A statement issued by the Savannah Accelerated Development Authority (SADA) on the importation of maize seed from Brazil and South Africa is more annoying than explanatory.
SADA does not deny that 350 tons of maize seed has been lying in a warehouse in the Upper West region for three long years.
It also does not deny that maize seed produced locally is far cheaper than what is imported into the country from Brazil and South Africa.
SADA is absolutely silent on the fact that locally produced maize seed has a far higher yield than what is imported.
The authority simply hides behinds technicalities and official processes to create the false impression that the story as originally carried by 'The Ghanaian Times' is a complete fabrication without any foundation.
Part of the SADA statement reads 'As part of the normal procurement process, SADA advertised for bidders to apply and procure hybrid maize seeds (Seeds with high yield potential) for distribution to farmers in the Northern Savannah Ecological Zone (NSEZ) in 2012.
'This is a normal procurement process that has to be undertaken to ensure transparency of the process and to guarantee that seed specifications are met. This is a competitive process and at no point in time did Seed Producers Association of Ghana (SeedPAG) send an application to SADA or made specific enquiries from SADA to see if they could be a caveat for them to be treated separately given their situation at the time'.
This quotation from the SADA statement makes undoubtedly clear that the Authority was directly involved in the process of procuring maize seed for distribution to farmers. Indeed, the only reason it provides for not purchasing locally produced maize seed is that seedPAG did not declare its interest in the competition amongst different companies for the supply of maize seed to local famers.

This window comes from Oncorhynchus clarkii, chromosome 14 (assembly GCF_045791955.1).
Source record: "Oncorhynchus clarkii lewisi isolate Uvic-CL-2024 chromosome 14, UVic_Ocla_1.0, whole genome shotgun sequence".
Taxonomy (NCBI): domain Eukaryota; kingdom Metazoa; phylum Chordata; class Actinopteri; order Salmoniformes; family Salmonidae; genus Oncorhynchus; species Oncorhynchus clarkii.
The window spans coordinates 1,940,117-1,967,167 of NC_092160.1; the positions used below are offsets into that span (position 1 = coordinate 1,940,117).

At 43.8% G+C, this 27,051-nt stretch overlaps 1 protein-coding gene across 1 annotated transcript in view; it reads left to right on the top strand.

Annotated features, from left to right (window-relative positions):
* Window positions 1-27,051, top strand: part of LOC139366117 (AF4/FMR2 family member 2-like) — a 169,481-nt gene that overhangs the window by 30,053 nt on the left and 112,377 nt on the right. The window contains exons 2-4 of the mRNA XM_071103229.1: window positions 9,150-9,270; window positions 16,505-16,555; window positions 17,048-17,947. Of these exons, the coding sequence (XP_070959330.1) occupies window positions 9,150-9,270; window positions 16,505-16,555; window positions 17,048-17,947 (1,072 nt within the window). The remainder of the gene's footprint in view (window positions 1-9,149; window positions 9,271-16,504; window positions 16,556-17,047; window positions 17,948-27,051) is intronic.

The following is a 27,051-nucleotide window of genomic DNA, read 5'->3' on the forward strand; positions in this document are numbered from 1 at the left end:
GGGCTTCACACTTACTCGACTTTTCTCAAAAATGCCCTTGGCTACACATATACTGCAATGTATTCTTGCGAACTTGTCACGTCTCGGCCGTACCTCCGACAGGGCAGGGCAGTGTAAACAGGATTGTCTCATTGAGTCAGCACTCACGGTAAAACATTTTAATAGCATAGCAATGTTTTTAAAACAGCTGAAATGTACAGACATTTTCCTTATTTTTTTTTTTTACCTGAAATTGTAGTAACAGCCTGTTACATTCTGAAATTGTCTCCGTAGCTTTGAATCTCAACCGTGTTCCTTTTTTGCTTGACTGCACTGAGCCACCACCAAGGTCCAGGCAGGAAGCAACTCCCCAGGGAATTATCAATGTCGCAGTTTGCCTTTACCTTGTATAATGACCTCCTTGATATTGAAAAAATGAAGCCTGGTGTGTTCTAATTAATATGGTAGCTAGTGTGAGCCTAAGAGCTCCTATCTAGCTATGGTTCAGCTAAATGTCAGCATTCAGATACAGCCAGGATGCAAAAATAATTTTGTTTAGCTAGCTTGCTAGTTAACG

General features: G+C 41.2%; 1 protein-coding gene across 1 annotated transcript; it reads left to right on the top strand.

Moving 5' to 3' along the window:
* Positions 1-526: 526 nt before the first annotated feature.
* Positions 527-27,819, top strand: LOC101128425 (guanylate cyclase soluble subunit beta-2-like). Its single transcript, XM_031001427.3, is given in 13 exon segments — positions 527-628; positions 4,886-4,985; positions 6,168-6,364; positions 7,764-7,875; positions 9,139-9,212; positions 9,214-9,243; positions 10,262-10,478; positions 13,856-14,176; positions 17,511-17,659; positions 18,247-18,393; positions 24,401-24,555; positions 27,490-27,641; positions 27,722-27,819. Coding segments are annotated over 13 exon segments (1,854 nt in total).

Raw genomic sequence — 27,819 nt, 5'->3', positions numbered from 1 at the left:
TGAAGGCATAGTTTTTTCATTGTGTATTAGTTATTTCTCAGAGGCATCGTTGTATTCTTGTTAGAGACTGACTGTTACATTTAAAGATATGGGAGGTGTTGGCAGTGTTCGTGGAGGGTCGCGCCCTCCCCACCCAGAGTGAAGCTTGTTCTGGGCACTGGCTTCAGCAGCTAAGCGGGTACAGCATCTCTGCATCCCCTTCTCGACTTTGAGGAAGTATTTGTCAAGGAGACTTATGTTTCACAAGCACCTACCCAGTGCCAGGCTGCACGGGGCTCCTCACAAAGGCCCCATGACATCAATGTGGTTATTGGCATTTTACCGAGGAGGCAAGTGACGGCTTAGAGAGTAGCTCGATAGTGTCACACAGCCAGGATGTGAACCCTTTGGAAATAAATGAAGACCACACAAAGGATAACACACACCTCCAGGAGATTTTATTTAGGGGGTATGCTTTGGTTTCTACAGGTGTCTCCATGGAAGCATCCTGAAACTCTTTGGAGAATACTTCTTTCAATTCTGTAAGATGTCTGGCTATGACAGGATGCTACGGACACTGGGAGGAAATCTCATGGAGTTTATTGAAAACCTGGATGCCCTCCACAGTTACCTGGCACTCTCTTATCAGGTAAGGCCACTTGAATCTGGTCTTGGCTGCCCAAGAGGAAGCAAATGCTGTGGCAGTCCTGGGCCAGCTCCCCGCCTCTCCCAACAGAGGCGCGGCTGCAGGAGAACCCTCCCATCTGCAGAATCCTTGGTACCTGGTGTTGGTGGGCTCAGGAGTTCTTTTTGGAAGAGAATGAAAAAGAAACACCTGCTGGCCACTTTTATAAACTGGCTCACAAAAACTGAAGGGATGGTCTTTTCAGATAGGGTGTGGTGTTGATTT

Can we ask, whether SADA itself is not duty bound by its own mandate to find out the availability of maize seed locally before it jumps into any procurement processes?
The claim that SeedPAG did not express any interest in the procurement process cannot be sufficient justification for importing more expensive maize seed of inferior quality from anywhere.
SADA claims that 'at no point in time (did it give) assurances to SeedPAG to purchase maize seed produced from the group as alleged by the Upper West correspondent of the Ghanaian Times.
This claim is especially shameful and reveals that SADA is not alive to its mandate. The Authority ought to have given that assurance to the local seed producers as a means of encouraging the local production of maize seed. At the very least local production would boost agriculture and contribute to the creation of jobs in the Savannah zone. That SADA by its own admission failed to give that assurance is an indictment.
SADA again claims that it started its agricultural programmes 'only in late 2011 and not 2010' and therefore it cannot be held responsible for the marketing difficulties of maize seed producers dating back three years.
This is also very strange. SADA itself admits that in 2012 it was involved in the purchase of maize seeds and farmers were supplied with maize seed. The disgusting fact is not about when the local maize seed was produced or when SADA started its agricultural programmes. What is worrying is that in 2012 imported maize seed of a lower quality than locally produced maize seed was supplied to farmers with the involvement of SADA.
It is significant that SADA does not deny that it cost GHȻ18 if it had been bought locally.
The Insight is still insisting on a full scale enquiry into this scandal and all officials found to have been negligent in the performance of their duties should be shown the exit.